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The G.O.P.’s tax overhaul plan, poised to pass Congress this week, sends a clear, unambiguous message: satisfying wealthy donors and corporate America is really all that matters. Concerns about the federal deficit and the poor? Too bad—the top 1 percent are suffering, they need tax relief. Then again, that shouldn’t surprise anyone. The Grand Old Party, since the 1980s, has doggedly pursued similar tax-cut policies.
Oh, and by the way, that isn’t a partisan analysis of the Republican motivation for passing tax reform, they said as much. Senator Lindsey O. Graham, a Republican from South Carolina, and Representative Chris Collins, a New York Republican, both expressed concerns over donor contributions drying up if tax reform fails. And here’s Josh Holmes, former chief of staff to Senate Majority Leader Mitch McConnell: “The donor class…has concluded that the inaction of this administration and Congress is totally unacceptable.”
And while it’s true that middle-class families would see an initial tax break—these tax relief measures would slowly be phased out over the following 10 years.
Using data from the nonpartisan Tax Policy Center, Matt O’Brien of the Washington Post summarizes the plans effect over time: “The top 20 percent of households would receive 63.2 percent of all the money from the Republican tax cuts in 2019, 63.7 percent in 2025, and a full 90 percent in 2027,” additionally “the top 1 percent would see their share of the Republican tax cuts rise from 17.6 percent in 2019 to 22 percent in 2025 and 61.8 percent in 2027.”
Meanwhile, as the rich get richer, Millennials and poor people bare the cost. Over the next 10 years, the Republican plan will add $1.5 trillion to the federal deficit—so much for fiscal conservatism. But wait, House Speaker Paul D. Ryan has a plan to offset revenue reductions resulting from the bill—cut spending. But where? Of course, in the places poor, old, and lower-middle-class people will feel it the most: Social Security, Medicare, and Medicaid. Senator Marco Rubio, a Republican from Florida, is already on board; when asked how to address the federal deficit, he replied “instituting structural changes to Social Security and Medicare for the future.”
What’s more, the “Tax Cuts and Jobs Act of 2017,” as it’s officially called, is being pursued as the super-rich do phenomenally well.
Corporate earnings are at all-time highs, the stock market is soaring, and corporate executives are handsomely compensated. The 2001 and 2003 Bush-era tax cuts, which also disproportionately benefited the wealthy, added “$5.6 trillion to deficits from 2001 to 2018,” according to the Center on Budget and Policy Priorities. The Trump cuts will add $1.5 trillion, or more, yet the Republican Party still enjoys the popular perception of fiscal responsibility. Please, stop pretending.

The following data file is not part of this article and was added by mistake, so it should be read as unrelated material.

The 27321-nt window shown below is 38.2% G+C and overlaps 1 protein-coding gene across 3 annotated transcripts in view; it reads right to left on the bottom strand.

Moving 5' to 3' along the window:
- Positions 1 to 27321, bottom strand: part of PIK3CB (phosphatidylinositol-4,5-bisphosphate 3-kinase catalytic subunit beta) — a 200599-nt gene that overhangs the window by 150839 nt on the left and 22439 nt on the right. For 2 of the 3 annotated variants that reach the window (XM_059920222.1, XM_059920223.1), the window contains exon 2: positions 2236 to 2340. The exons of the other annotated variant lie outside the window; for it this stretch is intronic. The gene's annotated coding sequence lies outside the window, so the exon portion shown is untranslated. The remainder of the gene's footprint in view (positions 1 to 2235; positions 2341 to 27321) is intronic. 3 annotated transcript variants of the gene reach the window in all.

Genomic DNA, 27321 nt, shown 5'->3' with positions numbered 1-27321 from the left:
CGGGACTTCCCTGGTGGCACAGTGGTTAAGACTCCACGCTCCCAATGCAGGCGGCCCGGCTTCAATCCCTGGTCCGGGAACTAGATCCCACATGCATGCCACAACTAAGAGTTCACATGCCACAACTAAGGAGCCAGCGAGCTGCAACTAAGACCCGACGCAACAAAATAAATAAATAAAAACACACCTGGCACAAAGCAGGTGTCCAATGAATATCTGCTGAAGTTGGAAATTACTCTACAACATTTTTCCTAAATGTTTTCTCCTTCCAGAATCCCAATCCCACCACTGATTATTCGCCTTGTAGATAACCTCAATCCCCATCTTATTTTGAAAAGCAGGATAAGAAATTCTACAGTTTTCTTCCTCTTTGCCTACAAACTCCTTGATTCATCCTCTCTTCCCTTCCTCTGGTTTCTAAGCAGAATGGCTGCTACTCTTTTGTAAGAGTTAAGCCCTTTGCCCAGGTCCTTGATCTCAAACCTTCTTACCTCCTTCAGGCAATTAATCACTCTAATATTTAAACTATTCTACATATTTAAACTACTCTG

Here’s the best part: Mr. Trump, despite claiming otherwise, will benefit tremendously from the tax overhaul. And Senator Bob Corker, a Republican from Tennessee, who was initially against the plan, reversed his position after one small provision was added. According to the Center for Economic and Policy Research, the change “would allow income from real estate investment trusts to be taxed at a 20 percent rate, as opposed to the 37 percent tax rate,” saving Mr. Corker nearly $1.2 million.
And if that weren’t enough, a majority of Americans just don’t buy it; only “33 percent of Americans are in favor of it, and 52 percent are opposed,” according to Harry Enten of FiveThirtyEight. Although historically unpopular, the G.O.P. is determined to pacify donors and real-estate financiers, like Mr. Trump, Mr. Corker, and Jared Kushner—so much for draining the swamp.
Let’s not forget about the Democrats, they aren’t without blame, either. They failed to control spending, ballooning the deficit under President Obama. (Although, to be fair, a portion of that spending was in response to a Bush-inherited economy on the brink of total collapse.)
Now, with a strong economy and low interest rates, the responsible thing to do would be to pay down the federal debt, not add to it.
But in the end, both parties have grown more fiscally irresponsible, failing to enact anything close to a balanced budget. And that’s a shame because Americans should care about the debt and deficit. Over the next decade, as the interest on the national debt continues to climb, politicians will likely fail to properly address the problem—when they do, hopefully, it’s not too late.
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